Château de Grandpré
Location: Grandpré, in the Ardennes departement of France (Champagne-Ardenne Region).
Condition: In good condition.
Ownership / Access: Privately owned.
ISMH Reference Number: PA00078445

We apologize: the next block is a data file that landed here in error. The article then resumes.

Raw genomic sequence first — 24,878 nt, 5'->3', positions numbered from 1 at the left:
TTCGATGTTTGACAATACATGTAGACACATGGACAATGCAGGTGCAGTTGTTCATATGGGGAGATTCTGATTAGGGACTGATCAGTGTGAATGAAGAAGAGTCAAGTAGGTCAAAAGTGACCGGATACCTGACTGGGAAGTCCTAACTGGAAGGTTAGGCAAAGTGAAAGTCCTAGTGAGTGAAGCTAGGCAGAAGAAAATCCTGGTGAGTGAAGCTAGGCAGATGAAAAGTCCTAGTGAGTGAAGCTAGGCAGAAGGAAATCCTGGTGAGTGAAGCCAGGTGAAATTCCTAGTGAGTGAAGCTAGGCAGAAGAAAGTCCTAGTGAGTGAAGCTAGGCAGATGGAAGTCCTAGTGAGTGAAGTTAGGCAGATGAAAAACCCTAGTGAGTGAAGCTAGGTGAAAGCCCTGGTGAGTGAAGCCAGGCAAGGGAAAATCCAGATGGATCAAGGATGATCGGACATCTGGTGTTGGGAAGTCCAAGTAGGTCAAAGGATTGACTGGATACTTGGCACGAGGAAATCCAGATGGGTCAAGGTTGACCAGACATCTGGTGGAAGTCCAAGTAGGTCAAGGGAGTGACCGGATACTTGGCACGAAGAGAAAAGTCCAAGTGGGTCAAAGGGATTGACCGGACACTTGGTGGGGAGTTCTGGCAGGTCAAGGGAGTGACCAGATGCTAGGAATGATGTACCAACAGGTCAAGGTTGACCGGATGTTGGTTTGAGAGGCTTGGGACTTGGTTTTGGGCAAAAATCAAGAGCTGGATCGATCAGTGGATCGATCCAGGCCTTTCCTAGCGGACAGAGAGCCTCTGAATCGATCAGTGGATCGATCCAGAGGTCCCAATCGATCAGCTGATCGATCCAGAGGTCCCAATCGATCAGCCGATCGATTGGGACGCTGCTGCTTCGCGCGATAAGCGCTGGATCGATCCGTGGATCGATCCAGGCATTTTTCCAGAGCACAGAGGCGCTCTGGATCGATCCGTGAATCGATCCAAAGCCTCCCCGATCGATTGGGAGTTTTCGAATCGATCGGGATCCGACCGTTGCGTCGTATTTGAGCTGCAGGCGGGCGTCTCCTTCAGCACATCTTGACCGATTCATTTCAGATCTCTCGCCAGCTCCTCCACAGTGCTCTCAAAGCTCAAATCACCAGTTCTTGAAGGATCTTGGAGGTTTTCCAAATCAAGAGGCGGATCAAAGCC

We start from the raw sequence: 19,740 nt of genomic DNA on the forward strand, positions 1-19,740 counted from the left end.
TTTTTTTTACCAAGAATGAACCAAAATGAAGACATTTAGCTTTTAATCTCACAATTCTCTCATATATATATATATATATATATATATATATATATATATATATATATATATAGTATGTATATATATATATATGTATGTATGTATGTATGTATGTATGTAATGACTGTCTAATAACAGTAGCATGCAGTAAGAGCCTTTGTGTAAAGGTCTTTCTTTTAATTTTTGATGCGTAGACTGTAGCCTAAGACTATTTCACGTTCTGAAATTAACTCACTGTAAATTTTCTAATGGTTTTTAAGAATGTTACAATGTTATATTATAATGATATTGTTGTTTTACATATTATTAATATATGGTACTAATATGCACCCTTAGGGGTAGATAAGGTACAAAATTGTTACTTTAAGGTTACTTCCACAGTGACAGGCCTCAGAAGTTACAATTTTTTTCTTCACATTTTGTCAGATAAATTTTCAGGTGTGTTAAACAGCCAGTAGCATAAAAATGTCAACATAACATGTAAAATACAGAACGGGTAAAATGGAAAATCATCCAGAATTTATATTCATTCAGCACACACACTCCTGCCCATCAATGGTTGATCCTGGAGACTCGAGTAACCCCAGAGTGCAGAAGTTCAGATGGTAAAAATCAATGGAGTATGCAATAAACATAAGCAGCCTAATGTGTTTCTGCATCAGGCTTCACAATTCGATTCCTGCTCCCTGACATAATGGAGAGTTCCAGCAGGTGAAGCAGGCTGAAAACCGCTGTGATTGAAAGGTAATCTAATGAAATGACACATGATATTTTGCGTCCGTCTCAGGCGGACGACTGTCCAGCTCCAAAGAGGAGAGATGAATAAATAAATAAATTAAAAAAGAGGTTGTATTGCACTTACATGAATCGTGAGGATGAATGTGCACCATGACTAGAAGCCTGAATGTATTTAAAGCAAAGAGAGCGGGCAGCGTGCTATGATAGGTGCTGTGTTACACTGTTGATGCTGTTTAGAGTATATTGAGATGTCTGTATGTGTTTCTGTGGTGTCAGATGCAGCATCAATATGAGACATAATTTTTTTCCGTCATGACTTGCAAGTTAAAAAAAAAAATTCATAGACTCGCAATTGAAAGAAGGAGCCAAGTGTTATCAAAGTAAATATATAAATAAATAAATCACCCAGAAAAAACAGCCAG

Notes: Château de Grandpré is consists of remaining elements of a Château in Grandpré, France, built by the Joyeuse, counts of Grandpré, in the late sixteenth and early seventeenth century.What remains today of the chateau de Grandpre, first we notice the remarkable gate tower of Justice, along the small road sloped up towards the hill. This door is surrounded by busy brick facades of non salient harpées chains made of local stone which is a yellowish limestone. In the center, in the recess, the porch is topped by a pediment scroll that support two twisted columns. Placed on carved bases, these columns are decorated with twisted foliage and support a cornice and a bare table, flanked by small scrolls. Overcoming the cart door, crossed a large mullioned window illuminates the floor of the tower. At the birth of the roof with a roof to the French, stand three bretèches, each supported by three consoles and crowned with a pediment accented balls, corbels, and scrolls. These bretèches were supposed to defend the two side pedestrian gates and central driveway and mullioned window that overlooks it. This great semicircular driveway arch is flanked by two pedestrian doors also semicircular. All of this input, rather remarkable, is pure Louis XIII style, rare baroque style. The set is dated: 1618.The two pavilions that frame the door of Justice are barlongs buildings used for common, pierced with few openings to the outside and are equipped each of their angles of a square watchtower built on three moldings jump. The scarcity and smallness of open windows in the exterior wall of the long buildings and the presence of three bretèches above the door denote a defensive concern-even if it is more symbolic qu'efficace- not to resist a siege but at least to guard against a little "coup de main" or deter potential thieves. At the same defensive mind, pavilions have some small gunboats better able to serve individual firearms (arquebuses and muskets) rather than small pieces of artillery.The three passages through the door turn are surmounted by elegant arcades in ribbed vaults on pillars.Courtyard, there is the triple portal and three dormers cut pediment substitute for bretèches.
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